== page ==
The recent national election has clouded the outlook for the health care industry that accounts for one-sixth of the U.S. economy. The fate of the Affordable Care Act (ACA or "Obamacare") hangs in the balance, and the stakes are enormous-not only for the more than 20 million Americans who gained insurance through the ACA, but for the health professionals who provide services for them, the insurers that cover those lives and the elected officials who have pledged to "repeal and replace" the law.
Beneath this high-profile political drama, though, beats the quiet, steady pulse of a reform movement that seeks to improve health care for all Americans.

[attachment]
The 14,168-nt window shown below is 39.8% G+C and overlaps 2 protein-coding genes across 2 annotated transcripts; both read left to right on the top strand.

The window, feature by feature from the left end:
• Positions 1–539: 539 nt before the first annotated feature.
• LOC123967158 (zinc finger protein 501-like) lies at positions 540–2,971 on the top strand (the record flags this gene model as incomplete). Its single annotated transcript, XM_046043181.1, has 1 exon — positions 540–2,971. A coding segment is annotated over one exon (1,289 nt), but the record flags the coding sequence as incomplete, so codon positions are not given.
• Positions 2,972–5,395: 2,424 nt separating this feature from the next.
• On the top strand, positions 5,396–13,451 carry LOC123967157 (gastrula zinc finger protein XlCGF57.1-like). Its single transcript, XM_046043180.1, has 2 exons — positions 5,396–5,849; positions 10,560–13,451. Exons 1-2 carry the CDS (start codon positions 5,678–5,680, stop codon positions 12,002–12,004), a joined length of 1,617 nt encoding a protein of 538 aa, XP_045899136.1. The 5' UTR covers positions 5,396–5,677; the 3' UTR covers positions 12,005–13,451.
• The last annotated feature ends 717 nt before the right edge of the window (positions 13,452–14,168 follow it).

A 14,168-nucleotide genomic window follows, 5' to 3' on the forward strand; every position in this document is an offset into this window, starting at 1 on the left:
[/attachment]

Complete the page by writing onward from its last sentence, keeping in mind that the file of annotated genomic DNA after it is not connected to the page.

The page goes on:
For the past 12 years, I've been privileged to work with people who have devoted their careers to improving the quality of health care for those with Medicare and Medicaid benefits, and by extension, for all citizens. Much of our work with community partners—providers, health plans, public health agencies, consumers and others—has been guided by an activist federal program that has devoted significant resources to the reform of health care delivery, and more recently to payment reform.